Preaching to the Birds

Eichenberg--Preaching to the Birds.jpg
EichenbergFritz - Preaching to the Birds.JPG

Dublin Core



This work displays a man suspended off the ground, surrounded by a variety of birds. The man himself looks to be St. Francis. The birds surrounding him are varied, with different species and sizes. The etching is darkly colored, primarily using blacks and whites. Behind the subject, the background is almost entirely black. Elements of circular halos can be seen surrounding the man, and rays of light are emanating from his head.

About the Artist: Born in Cologne, Germany to a Jewish family, Eichenberg moved to Berlin where he worked ten years for Ullstein Publications, one of the country’s largest publishers. He fled to New York in 1933 amidst the rise of Nazism. One of Eichenberg’s first jobs in the US was creating illustrations for The Nation and he taught art lessons at The New School for five years; later, he founded the Pratt Center for Contemporary Printmaking. Recalling this challenging decade, Eichberg spoke fondly of WPA support for artists like him: “I went there with a few of my wooden engravings, or prints and asked him what I could do. It was just as simple as that. He said, ‘Oh, this is marvelous work. Go ahead and do what you want to do.’ It was that simple. There were no strings attached to it... I got box wood, which is very hard to get—the WPA had kind of a supply room and everything we needed. You had to say what you needed, and you got it. They bought the tools. They bought the gravers and they sharpened the gravers and you took your material home with you. You just picked it up there—beautiful wood blocks, any size” (Oral History Interview). Eichenberg became a sought-after illustrator for more than a hundred books—Poe, Dostoyevsky, Turgenev, Swift, the Brontës, numerous children’s stories—but he was especially moved by a request to create prints for Dorthy Day’s Catholic Worker magazine: “She said she had seen clippings of my work in the hovels of coal miners and so on, people in all parts of the world; people who could not read the Catholic Worker but they understood my very simple images of saints and portraits of people important in the Catholic worker movement.” Eichenberg was a witty commentator on current affairs; his print at the NDG references both St. Francis’s sermon to the birds and the pretensions of high-altitude balloon flights during the 1930s, like those undertaken at the Century of Progress in 1933. In later life he contributed talks, essays, and books on his medium, including The Art of the Print (1976) and The Wood and the Engraver  (1977). Oral history interviews in 1964 and 1979. 12 works at the Metropolitan Museum of Art. 19 works at Smithsonian Museum of American Art. 105 works at Harvard Art Museum. 9 more images at FAP, including companions to his lithograph at NDG: “Preaching to the Animals,” “Preaching to the Fishes.”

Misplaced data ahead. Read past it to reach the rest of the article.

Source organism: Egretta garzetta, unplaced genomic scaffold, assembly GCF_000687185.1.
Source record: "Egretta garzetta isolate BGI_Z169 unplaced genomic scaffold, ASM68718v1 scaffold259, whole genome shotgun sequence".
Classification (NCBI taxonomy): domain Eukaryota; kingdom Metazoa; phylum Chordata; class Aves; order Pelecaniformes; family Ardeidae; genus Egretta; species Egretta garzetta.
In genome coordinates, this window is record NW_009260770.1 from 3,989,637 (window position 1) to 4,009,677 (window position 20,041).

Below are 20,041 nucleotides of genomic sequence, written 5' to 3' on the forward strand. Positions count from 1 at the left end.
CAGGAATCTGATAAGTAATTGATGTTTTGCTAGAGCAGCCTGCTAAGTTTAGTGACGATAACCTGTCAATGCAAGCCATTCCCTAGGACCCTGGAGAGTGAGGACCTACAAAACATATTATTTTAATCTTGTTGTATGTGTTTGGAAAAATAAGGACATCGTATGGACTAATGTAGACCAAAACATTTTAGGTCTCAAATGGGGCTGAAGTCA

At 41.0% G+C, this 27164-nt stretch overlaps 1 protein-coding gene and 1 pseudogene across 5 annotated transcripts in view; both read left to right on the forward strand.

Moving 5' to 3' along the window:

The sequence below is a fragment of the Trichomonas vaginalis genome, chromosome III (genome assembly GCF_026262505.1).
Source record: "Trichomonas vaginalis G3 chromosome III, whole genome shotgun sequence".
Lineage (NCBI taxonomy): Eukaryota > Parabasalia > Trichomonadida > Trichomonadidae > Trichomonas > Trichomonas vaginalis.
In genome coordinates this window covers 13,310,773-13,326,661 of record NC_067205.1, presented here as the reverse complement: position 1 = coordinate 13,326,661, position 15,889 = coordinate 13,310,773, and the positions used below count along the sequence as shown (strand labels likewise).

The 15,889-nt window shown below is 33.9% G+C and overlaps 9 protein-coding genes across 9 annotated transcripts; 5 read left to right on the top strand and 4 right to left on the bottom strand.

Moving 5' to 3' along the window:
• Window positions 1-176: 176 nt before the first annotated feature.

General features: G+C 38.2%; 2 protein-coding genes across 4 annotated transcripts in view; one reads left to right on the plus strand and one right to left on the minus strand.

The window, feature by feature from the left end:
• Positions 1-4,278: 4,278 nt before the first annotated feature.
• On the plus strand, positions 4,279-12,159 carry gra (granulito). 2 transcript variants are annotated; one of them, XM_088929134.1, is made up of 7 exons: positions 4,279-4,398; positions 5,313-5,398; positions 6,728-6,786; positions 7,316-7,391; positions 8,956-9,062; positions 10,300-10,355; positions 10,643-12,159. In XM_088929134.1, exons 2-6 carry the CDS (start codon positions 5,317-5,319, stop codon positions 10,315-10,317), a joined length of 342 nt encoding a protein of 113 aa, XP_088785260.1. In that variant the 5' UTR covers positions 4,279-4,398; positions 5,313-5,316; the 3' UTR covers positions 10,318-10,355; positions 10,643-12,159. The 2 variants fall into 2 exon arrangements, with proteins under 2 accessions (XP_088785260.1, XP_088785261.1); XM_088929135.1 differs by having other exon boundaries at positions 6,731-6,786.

Eichenberg, Fritz, 1901-1990








Still Image Item Type Metadata

Original Format


Physical Dimensions

6 x 8 in.
Condition: surface dirt on glass